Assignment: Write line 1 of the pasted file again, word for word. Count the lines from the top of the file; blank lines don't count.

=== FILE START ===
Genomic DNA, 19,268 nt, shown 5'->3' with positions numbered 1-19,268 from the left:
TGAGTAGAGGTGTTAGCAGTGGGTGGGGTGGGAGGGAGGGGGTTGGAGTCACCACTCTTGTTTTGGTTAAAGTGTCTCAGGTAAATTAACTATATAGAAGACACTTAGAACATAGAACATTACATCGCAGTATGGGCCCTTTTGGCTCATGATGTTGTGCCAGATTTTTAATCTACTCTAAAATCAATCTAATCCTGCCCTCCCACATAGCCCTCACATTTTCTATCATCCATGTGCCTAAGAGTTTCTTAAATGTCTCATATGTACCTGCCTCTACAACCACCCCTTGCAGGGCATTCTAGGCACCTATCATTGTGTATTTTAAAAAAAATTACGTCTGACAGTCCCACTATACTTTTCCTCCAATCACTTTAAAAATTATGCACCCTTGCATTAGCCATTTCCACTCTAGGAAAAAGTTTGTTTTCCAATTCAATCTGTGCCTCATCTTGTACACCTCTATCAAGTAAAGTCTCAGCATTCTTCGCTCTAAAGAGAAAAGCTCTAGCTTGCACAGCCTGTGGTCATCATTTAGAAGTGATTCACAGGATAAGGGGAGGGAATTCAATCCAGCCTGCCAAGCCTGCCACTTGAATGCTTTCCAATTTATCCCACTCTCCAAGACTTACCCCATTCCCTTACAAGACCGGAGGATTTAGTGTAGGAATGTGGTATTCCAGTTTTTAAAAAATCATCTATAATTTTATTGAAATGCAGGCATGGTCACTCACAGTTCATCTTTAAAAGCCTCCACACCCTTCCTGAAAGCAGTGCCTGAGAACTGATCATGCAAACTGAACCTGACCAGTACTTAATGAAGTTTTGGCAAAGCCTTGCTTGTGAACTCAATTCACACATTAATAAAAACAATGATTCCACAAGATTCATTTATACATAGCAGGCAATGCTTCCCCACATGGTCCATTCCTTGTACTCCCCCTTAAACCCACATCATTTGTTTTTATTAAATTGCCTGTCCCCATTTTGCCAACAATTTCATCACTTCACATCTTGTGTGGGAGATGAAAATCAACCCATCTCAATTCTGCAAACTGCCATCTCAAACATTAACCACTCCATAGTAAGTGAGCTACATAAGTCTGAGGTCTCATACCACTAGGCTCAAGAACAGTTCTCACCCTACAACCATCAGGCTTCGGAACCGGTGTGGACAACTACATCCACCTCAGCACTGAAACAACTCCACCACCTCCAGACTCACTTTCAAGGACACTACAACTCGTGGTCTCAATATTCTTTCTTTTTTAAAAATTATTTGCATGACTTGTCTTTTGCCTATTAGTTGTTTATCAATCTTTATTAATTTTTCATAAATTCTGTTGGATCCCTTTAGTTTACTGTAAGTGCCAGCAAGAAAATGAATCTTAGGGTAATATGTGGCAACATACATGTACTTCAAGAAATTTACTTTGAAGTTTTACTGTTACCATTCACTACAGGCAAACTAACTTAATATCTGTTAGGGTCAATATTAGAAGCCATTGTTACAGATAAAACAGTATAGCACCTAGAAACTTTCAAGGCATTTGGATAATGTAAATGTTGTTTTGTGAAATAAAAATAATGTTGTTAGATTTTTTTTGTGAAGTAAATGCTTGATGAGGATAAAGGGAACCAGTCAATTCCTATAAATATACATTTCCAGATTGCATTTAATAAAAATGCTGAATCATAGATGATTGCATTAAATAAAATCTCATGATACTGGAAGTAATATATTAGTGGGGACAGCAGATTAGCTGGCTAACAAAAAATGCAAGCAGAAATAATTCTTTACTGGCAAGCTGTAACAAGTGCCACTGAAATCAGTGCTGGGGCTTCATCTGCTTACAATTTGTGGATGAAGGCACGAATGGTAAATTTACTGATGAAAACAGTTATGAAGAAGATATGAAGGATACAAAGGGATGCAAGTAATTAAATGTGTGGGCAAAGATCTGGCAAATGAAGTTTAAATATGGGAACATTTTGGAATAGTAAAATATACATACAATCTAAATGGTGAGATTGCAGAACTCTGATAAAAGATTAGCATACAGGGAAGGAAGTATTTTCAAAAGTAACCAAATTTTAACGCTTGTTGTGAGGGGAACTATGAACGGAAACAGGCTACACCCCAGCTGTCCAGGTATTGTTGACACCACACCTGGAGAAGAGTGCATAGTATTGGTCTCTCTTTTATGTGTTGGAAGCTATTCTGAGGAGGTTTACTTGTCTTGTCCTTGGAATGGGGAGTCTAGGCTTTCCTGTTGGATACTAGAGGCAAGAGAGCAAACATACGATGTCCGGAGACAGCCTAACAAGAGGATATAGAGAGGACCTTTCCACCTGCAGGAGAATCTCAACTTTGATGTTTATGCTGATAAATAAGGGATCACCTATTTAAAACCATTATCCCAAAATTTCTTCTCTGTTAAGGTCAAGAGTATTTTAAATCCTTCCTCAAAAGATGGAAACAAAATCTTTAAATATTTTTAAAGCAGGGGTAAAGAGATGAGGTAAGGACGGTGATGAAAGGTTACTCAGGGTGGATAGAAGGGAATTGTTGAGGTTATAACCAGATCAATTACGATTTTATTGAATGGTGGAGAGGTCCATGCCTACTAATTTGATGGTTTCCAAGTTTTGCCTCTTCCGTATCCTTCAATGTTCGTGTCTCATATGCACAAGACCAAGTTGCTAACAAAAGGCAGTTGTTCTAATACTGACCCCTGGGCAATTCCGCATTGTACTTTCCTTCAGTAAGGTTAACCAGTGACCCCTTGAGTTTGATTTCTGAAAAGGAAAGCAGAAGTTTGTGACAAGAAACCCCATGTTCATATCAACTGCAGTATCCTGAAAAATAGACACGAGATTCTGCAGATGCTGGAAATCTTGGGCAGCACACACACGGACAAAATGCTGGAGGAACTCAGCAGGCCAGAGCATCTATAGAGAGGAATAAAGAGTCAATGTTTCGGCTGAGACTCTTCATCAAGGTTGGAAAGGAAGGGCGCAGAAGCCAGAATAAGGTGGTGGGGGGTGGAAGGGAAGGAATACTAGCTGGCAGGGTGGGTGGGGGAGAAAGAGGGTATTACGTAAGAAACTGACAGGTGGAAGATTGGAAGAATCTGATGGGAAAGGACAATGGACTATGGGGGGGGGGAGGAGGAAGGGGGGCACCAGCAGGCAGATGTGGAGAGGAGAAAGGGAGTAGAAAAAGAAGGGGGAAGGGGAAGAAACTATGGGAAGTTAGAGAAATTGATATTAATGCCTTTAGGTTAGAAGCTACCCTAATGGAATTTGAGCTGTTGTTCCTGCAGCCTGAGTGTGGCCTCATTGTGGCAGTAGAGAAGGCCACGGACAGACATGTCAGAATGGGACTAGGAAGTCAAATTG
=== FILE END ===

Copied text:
Genomic DNA, 19,268 nt, shown 5'->3' with positions numbered 1-19,268 from the left: